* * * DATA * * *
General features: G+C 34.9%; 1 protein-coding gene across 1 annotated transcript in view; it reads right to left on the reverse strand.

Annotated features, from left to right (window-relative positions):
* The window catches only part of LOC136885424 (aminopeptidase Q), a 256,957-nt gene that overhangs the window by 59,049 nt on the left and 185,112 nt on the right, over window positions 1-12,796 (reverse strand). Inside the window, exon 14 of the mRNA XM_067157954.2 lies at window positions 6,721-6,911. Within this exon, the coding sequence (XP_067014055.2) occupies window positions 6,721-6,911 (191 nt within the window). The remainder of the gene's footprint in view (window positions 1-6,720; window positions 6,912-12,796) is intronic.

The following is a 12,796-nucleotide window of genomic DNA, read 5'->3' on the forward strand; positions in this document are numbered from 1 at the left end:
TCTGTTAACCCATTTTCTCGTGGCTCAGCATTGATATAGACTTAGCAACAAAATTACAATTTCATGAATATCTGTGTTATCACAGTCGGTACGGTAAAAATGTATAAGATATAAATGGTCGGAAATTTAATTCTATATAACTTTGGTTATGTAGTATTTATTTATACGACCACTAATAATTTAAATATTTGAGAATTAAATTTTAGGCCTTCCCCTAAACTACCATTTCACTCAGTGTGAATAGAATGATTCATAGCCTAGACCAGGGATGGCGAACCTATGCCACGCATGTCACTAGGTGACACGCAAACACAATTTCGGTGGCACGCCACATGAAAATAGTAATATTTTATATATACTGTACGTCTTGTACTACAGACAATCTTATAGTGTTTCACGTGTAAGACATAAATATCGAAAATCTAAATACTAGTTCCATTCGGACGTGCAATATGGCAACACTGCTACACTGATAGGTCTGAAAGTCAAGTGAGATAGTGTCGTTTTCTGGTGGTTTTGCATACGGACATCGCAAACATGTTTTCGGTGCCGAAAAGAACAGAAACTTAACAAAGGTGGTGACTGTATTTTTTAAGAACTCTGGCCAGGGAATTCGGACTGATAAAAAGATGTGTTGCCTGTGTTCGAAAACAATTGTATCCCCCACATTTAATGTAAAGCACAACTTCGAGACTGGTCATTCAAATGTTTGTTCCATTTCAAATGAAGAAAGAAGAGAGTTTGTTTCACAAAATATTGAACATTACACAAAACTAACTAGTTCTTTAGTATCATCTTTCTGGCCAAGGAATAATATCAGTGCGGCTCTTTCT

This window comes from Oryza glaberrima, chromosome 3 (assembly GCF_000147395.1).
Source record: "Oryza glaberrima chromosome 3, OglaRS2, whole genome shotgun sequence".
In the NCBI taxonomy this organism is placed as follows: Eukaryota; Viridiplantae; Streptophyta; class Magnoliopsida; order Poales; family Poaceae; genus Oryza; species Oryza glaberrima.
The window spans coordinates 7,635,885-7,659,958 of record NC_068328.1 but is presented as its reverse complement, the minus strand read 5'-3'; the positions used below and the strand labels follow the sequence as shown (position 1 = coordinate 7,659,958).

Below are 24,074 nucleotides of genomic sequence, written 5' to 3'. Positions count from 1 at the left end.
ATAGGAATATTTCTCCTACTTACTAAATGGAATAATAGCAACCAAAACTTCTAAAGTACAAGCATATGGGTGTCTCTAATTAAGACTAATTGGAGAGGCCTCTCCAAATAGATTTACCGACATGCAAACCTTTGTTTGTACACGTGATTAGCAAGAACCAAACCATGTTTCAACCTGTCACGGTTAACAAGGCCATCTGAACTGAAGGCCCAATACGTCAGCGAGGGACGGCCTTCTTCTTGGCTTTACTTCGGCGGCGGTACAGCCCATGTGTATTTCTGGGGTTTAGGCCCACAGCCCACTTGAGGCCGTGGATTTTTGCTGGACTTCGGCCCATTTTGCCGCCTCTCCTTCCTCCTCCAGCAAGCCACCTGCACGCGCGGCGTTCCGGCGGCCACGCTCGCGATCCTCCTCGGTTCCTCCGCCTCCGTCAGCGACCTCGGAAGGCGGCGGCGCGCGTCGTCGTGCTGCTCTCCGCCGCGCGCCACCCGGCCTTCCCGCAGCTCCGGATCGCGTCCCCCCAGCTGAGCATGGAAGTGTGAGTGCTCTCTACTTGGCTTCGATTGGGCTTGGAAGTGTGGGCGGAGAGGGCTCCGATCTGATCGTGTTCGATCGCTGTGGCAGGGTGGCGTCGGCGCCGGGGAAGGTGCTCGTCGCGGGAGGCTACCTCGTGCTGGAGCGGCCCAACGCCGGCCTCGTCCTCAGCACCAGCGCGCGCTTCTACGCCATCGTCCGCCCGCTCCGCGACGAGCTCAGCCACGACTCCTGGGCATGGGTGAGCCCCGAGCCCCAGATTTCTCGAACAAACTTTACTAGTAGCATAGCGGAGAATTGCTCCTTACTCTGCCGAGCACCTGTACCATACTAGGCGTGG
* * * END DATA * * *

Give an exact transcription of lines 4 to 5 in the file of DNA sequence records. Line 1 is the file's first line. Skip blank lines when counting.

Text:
The following is a 12,796-nucleotide window of genomic DNA, read 5'->3' on the forward strand; positions in this document are numbered from 1 at the left end:
TCTGTTAACCCATTTTCTCGTGGCTCAGCATTGATATAGACTTAGCAACAAAATTACAATTTCATGAATATCTGTGTTATCACAGTCGGTACGGTAAAAATGTATAAGATATAAATGGTCGGAAATTTAATTCTATATAACTTTGGTTATGTAGTATTTATTTATACGACCACTAATAATTTAAATATTTGAGAATTAAATTTTAGGCCTTCCCCTAAACTACCATTTCACTCAGTGTGAATAGAATGATTCATAGCCTAGACCAGGGATGGCGAACCTATGCCACGCATGTCACTAGGTGACACGCAAACACAATTTCGGTGGCACGCCACATGAAAATAGTAATATTTTATATATACTGTACGTCTTGTACTACAGACAATCTTATAGTGTTTCACGTGTAAGACATAAATATCGAAAATCTAAATACTAGTTCCATTCGGACGTGCAATATGGCAACACTGCTACACTGATAGGTCTGAAAGTCAAGTGAGATAGTGTCGTTTTCTGGTGGTTTTGCATACGGACATCGCAAACATGTTTTCGGTGCCGAAAAGAACAGAAACTTAACAAAGGTGGTGACTGTATTTTTTAAGAACTCTGGCCAGGGAATTCGGACTGATAAAAAGATGTGTTGCCTGTGTTCGAAAACAATTGTATCCCCCACATTTAATGTAAAGCACAACTTCGAGACTGGTCATTCAAATGTTTGTTCCATTTCAAATGAAGAAAGAAGAGAGTTTGTTTCACAAAATATTGAACATTACACAAAACTAACTAGTTCTTTAGTATCATCTTTCTGGCCAAGGAATAATATCAGTGCGGCTCTTTCT